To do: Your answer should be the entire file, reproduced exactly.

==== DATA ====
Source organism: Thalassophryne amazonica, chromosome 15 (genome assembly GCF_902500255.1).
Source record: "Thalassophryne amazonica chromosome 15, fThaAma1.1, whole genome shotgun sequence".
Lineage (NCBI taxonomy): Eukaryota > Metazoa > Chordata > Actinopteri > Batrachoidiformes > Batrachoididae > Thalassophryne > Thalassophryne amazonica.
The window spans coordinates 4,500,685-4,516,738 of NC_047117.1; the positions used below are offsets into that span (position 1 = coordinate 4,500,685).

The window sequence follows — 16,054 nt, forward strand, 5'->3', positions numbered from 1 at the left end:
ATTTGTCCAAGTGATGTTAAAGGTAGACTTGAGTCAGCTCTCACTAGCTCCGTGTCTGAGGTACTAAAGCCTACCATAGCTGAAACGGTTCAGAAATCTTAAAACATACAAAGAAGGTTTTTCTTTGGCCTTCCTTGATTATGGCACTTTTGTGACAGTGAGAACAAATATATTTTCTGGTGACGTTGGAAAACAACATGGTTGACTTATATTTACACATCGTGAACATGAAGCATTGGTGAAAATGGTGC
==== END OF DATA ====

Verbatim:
Source organism: Thalassophryne amazonica, chromosome 15 (genome assembly GCF_902500255.1).
Source record: "Thalassophryne amazonica chromosome 15, fThaAma1.1, whole genome shotgun sequence".
Lineage (NCBI taxonomy): Eukaryota > Metazoa > Chordata > Actinopteri > Batrachoidiformes > Batrachoididae > Thalassophryne > Thalassophryne amazonica.
The window spans coordinates 4,500,685-4,516,738 of NC_047117.1; the positions used below are offsets into that span (position 1 = coordinate 4,500,685).

The window sequence follows — 16,054 nt, forward strand, 5'->3', positions numbered from 1 at the left end:
ATTTGTCCAAGTGATGTTAAAGGTAGACTTGAGTCAGCTCTCACTAGCTCCGTGTCTGAGGTACTAAAGCCTACCATAGCTGAAACGGTTCAGAAATCTTAAAACATACAAAGAAGGTTTTTCTTTGGCCTTCCTTGATTATGGCACTTTTGTGACAGTGAGAACAAATATATTTTCTGGTGACGTTGGAAAACAACATGGTTGACTTATATTTACACATCGTGAACATGAAGCATTGGTGAAAATGGTGC